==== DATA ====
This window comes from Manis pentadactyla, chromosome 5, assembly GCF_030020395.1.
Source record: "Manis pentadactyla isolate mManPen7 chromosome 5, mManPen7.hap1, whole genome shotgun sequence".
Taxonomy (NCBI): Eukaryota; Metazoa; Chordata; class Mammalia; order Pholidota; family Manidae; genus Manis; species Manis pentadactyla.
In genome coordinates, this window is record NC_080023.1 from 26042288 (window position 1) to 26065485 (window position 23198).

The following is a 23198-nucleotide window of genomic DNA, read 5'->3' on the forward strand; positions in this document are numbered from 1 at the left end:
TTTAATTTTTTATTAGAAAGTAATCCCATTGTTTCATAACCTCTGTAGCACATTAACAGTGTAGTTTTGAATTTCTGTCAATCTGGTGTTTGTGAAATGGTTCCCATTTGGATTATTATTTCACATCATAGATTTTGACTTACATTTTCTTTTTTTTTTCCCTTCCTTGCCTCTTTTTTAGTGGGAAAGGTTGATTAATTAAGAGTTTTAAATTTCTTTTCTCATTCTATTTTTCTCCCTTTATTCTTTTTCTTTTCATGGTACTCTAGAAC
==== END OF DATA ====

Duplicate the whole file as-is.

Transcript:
This window comes from Manis pentadactyla, chromosome 5, assembly GCF_030020395.1.
Source record: "Manis pentadactyla isolate mManPen7 chromosome 5, mManPen7.hap1, whole genome shotgun sequence".
Taxonomy (NCBI): Eukaryota; Metazoa; Chordata; class Mammalia; order Pholidota; family Manidae; genus Manis; species Manis pentadactyla.
In genome coordinates, this window is record NC_080023.1 from 26042288 (window position 1) to 26065485 (window position 23198).

The following is a 23198-nucleotide window of genomic DNA, read 5'->3' on the forward strand; positions in this document are numbered from 1 at the left end:
TTTAATTTTTTATTAGAAAGTAATCCCATTGTTTCATAACCTCTGTAGCACATTAACAGTGTAGTTTTGAATTTCTGTCAATCTGGTGTTTGTGAAATGGTTCCCATTTGGATTATTATTTCACATCATAGATTTTGACTTACATTTTCTTTTTTTTTTCCCTTCCTTGCCTCTTTTTTAGTGGGAAAGGTTGATTAATTAAGAGTTTTAAATTTCTTTTCTCATTCTATTTTTCTCCCTTTATTCTTTTTCTTTTCATGGTACTCTAGAAC